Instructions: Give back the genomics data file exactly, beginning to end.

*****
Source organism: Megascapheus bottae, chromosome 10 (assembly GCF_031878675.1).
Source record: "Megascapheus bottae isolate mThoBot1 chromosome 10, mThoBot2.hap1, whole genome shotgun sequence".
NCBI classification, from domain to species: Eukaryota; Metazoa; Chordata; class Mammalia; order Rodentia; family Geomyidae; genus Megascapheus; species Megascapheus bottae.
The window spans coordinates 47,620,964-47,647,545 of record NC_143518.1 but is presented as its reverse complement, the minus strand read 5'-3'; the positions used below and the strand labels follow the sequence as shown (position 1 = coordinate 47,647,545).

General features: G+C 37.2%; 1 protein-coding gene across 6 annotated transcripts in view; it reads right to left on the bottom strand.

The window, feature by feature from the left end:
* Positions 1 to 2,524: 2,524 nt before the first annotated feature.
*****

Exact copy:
Source organism: Megascapheus bottae, chromosome 10 (assembly GCF_031878675.1).
Source record: "Megascapheus bottae isolate mThoBot1 chromosome 10, mThoBot2.hap1, whole genome shotgun sequence".
NCBI classification, from domain to species: Eukaryota; Metazoa; Chordata; class Mammalia; order Rodentia; family Geomyidae; genus Megascapheus; species Megascapheus bottae.
The window spans coordinates 47,620,964-47,647,545 of record NC_143518.1 but is presented as its reverse complement, the minus strand read 5'-3'; the positions used below and the strand labels follow the sequence as shown (position 1 = coordinate 47,647,545).

General features: G+C 37.2%; 1 protein-coding gene across 6 annotated transcripts in view; it reads right to left on the bottom strand.

The window, feature by feature from the left end:
* Positions 1 to 2,524: 2,524 nt before the first annotated feature.